Upheaval In Ukraine Shifts To Crimea Peninsula
DAVID GREENE, HOST:
This is MORNING EDITION from NPR News. Good morning, I'm David Greene.
Ukraine's ousted president, Viktor Yanukovych, struck a defiant tone today, insisting that he intends to return to Ukraine as soon as security permits. At a press conference held in Russia he said he will not ask for military support from anyone.
VIKTOR YANUKOVYCH: Through Translator) First, I think that any military actions in this situation should not be allowed. Any actions. And I'm not going to ask for military support. I think that Ukraine should be as a single united country.
GREENE: Ukraine seems anything but united at the moment. The Russian military has been conducting maneuvers along the Ukrainian border and pro-Russian forces have taken over the parliament building and airports in the southern region of Crimea. Meanwhile, Yanukovych's opponents have installed a new acting government in Kiev, which is where we've reached NPR's Peter Kenyon. And Peter, what is Yanukovych's next move now?
PETER KENYON, BYLINE: Well, that is quite a mystery, David. He says when he has the opportunity - that is when his safety is assure, as well as that of his family and guaranteed he claimed at one point by the West - then he will return to Ukraine. He also says, just as Russia has said, that the solution to Ukraine's crisis is the agreement he signed on February 21st. He, in particular, blamed the West for it's lack of implementation; blaming France and Poland and Germany, who were supposed to mediate the agreement. But he says it's not too late to change direction.
GREENE: Well, let's talk about that agreement. I mean just before he fled Ukraine - Yanukovych - he signed this agreement with the opposition on power sharing with opposition leaders, setting new elections in coming months. Did he explain why he fled shortly after he signed that?
KENYON: Well, that's a word he doesn't use. He claims he didn't flee. He says he had no fear, but then he went on to say it was issue of safety and he doesn't make the security rules. He told a rather elaborate tale of going to a conference by helicopter in the dead of night out near the border and being ordered by air traffic control to turn back. Then he traveled by car to Crimea, he spoke of further warnings of violence, he heard of MP's being threatened. His family, he says, was threatened. And so he doesn't explain much of what happened when he crossed into Russia except to say to that he got through thanks to what he called the officers who were patriotically minded - without elaborating.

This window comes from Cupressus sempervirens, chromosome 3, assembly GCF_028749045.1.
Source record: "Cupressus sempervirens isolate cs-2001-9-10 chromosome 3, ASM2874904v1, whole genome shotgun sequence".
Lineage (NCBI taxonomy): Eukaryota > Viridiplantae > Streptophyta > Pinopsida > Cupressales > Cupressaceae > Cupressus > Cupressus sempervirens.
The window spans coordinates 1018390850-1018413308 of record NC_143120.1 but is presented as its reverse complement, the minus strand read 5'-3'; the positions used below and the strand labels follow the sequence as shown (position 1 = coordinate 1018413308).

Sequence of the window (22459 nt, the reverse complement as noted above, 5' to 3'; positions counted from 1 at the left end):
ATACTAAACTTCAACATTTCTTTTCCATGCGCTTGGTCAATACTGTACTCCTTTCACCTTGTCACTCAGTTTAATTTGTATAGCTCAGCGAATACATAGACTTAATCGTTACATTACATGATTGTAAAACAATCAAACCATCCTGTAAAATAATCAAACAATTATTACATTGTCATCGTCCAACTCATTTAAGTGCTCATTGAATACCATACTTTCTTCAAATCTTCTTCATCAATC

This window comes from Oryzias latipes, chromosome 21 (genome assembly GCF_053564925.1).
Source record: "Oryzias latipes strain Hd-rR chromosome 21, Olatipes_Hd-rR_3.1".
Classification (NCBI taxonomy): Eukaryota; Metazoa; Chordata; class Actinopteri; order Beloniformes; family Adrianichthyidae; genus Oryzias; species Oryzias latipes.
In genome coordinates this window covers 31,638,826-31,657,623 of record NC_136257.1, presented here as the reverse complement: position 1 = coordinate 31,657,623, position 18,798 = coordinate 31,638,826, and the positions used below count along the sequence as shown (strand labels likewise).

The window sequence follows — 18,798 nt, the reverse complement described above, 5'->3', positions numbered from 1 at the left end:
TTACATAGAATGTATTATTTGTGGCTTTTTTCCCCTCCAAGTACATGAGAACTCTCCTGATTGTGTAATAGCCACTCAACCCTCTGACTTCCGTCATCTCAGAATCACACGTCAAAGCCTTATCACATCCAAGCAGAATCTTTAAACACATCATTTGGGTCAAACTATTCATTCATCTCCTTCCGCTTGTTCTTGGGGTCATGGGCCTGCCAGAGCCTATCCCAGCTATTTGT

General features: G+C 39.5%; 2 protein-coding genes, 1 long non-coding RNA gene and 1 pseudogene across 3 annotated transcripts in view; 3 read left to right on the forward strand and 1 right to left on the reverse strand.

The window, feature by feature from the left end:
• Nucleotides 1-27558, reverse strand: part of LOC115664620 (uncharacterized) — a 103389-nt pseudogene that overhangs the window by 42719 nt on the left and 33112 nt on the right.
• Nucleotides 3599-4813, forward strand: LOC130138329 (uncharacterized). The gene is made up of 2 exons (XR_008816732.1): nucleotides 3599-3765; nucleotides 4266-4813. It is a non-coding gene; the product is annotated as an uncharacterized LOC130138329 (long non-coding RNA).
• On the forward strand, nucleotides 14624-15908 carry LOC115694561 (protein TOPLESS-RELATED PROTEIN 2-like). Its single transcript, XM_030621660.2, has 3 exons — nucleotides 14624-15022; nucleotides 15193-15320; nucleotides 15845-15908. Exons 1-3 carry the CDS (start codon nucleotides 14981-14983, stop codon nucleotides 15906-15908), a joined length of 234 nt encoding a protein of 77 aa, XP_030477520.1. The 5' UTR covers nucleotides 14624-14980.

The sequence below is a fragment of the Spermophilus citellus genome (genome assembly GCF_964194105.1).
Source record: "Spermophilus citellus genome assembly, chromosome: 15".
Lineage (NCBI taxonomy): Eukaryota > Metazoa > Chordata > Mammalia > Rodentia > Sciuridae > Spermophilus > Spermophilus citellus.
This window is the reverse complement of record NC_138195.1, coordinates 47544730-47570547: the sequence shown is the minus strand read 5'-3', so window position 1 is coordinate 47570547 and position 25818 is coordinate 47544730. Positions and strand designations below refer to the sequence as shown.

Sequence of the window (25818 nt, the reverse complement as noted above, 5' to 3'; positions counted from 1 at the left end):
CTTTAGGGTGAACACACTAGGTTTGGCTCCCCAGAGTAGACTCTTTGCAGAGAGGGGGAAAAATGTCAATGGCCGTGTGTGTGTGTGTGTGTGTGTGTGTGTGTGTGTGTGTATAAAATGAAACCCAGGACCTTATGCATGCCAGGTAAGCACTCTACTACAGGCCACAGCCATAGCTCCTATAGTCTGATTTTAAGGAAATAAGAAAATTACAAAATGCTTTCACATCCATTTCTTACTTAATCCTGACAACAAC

So, in his mind, he didn't flee. He's still the president but he's not coming back till things are safe.
GREENE: So we don't know if those were officers from Russia or who he was talking about exactly, who let him cross the border.
KENYON: Exactly. He didn't specify.
GREENE: Well, Peter, I mean, if he does intend, at some point, to go back to Kiev and sort of resurrect this agreement with the opposition, what do you expect the reaction to be from his opponents in the capital?
KENYON: I think that he would not be welcome at the moment in Kiev, or in much of Ukraine, for that matter. It's very hard to see the opposition now moving ahead, hoping to receive the IMF, trying to get the country back on a viable if not stable economic footing, returning to this agreement that would leave Mr. Yanukovych in power through December in a much longer time frame. And I think that his plan will be a non-starter in Kiev. The question is how will things play out from here? And if this plan doesn't come to any fruition, what will his next action be? At the moment, there's a big sigh of relief because he wants the country to remain united and he's not asking Russia for military help.
GREENE: We've been speaking with NPR's Peter Kenyon in the Ukrainian capital of Kiev. Peter, thanks a lot.
KENYON: You're welcome, David.
NPR transcripts are created on a rush deadline by Verb8tm, Inc., an NPR contractor, and produced using a proprietary transcription process developed with NPR. This text may not be in its final form and may be updated or revised in the future. Accuracy and availability may vary. The authoritative record of NPR’s programming is the audio record.